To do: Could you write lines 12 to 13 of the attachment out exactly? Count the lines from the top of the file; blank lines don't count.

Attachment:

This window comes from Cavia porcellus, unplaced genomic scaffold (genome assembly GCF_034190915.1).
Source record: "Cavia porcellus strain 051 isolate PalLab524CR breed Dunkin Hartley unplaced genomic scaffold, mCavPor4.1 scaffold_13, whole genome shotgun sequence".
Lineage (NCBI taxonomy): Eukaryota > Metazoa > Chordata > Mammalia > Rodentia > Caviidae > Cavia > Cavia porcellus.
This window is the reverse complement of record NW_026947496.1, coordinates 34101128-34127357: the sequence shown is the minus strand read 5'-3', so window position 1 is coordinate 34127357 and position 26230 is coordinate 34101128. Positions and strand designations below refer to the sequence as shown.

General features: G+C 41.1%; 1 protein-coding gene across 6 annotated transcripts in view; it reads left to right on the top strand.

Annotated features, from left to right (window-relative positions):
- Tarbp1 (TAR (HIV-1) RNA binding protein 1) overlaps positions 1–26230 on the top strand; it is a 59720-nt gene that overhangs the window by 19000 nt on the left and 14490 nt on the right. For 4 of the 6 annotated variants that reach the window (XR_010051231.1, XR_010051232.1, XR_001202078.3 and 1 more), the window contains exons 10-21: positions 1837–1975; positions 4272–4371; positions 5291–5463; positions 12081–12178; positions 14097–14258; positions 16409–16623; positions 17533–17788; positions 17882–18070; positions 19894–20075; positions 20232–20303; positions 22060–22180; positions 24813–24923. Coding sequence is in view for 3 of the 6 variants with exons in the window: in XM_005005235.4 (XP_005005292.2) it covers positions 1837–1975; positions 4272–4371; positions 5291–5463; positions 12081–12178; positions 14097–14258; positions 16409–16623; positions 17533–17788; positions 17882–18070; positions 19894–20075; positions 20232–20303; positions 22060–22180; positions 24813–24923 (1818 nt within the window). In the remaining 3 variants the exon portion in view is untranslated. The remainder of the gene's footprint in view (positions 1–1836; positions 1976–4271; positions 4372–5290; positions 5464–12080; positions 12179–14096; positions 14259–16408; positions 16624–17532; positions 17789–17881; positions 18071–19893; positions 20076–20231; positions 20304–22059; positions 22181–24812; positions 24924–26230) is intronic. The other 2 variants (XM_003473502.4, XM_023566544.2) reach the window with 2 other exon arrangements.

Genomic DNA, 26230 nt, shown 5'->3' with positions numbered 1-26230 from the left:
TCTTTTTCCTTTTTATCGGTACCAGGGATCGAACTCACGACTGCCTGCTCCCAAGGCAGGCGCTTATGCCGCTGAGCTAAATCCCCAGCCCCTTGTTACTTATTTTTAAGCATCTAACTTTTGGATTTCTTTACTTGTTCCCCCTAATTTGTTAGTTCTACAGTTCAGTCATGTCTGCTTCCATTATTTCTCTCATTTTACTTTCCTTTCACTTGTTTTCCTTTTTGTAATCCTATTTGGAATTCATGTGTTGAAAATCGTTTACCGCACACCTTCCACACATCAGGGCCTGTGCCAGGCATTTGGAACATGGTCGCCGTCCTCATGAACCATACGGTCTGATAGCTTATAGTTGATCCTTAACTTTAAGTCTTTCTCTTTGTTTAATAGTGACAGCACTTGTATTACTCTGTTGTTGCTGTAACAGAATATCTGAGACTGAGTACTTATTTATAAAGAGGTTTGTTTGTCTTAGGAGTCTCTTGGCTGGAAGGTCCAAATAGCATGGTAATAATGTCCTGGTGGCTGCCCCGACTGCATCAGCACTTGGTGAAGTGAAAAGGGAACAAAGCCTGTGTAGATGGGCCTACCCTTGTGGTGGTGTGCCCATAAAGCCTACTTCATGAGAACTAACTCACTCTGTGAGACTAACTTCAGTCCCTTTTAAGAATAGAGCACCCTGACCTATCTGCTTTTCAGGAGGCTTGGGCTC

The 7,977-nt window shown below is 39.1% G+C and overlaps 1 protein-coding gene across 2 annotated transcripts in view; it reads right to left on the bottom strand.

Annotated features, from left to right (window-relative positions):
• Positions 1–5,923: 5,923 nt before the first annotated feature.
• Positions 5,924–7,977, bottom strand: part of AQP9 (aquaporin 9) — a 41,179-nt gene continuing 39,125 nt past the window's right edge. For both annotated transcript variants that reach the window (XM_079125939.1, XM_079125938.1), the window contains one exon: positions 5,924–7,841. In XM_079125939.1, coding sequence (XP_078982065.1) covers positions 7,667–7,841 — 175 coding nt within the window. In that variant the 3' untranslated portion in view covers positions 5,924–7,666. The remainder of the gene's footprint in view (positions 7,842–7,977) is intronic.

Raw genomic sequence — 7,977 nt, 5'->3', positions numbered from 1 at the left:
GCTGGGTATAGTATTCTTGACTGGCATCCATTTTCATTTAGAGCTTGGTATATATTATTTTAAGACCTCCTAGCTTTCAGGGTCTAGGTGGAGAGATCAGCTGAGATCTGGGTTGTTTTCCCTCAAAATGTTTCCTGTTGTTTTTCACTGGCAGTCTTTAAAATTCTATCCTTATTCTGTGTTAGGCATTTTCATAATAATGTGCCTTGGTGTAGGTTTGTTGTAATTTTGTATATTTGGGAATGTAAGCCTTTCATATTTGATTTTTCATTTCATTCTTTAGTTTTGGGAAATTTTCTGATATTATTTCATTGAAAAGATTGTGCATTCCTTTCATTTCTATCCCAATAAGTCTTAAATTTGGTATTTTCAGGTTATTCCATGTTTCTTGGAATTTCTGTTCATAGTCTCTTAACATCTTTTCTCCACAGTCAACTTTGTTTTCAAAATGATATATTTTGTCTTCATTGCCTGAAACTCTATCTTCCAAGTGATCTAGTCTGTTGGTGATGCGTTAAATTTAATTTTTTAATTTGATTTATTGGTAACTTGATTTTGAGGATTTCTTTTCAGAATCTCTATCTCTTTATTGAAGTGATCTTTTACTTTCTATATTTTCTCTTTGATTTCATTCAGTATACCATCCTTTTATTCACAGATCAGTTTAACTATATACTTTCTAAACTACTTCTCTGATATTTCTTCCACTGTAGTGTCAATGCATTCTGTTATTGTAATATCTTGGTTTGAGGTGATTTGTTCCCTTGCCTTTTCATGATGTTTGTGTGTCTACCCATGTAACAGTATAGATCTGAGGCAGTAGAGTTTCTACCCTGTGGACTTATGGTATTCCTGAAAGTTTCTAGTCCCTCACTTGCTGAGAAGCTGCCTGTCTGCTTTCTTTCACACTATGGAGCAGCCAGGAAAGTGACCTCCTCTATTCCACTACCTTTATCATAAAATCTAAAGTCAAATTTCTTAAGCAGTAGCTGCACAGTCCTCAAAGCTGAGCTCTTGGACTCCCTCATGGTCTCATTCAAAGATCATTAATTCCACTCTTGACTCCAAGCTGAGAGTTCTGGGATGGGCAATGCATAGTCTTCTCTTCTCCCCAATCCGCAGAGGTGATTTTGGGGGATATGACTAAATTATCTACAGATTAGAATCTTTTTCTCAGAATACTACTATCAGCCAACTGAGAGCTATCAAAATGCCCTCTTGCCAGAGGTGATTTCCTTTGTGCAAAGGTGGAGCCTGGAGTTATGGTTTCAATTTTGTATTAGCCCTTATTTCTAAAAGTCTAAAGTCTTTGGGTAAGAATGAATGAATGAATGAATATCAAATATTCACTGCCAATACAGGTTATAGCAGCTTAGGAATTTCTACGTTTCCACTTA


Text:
• Positions 1–5,923: 5,923 nt before the first annotated feature.
• Positions 5,924–7,977, bottom strand: part of AQP9 (aquaporin 9) — a 41,179-nt gene continuing 39,125 nt past the window's right edge. For both annotated transcript variants that reach the window (XM_079125939.1, XM_079125938.1), the window contains one exon: positions 5,924–7,841. In XM_079125939.1, coding sequence (XP_078982065.1) covers positions 7,667–7,841 — 175 coding nt within the window. In that variant the 3' untranslated portion in view covers positions 5,924–7,666. The remainder of the gene's footprint in view (positions 7,842–7,977) is intronic.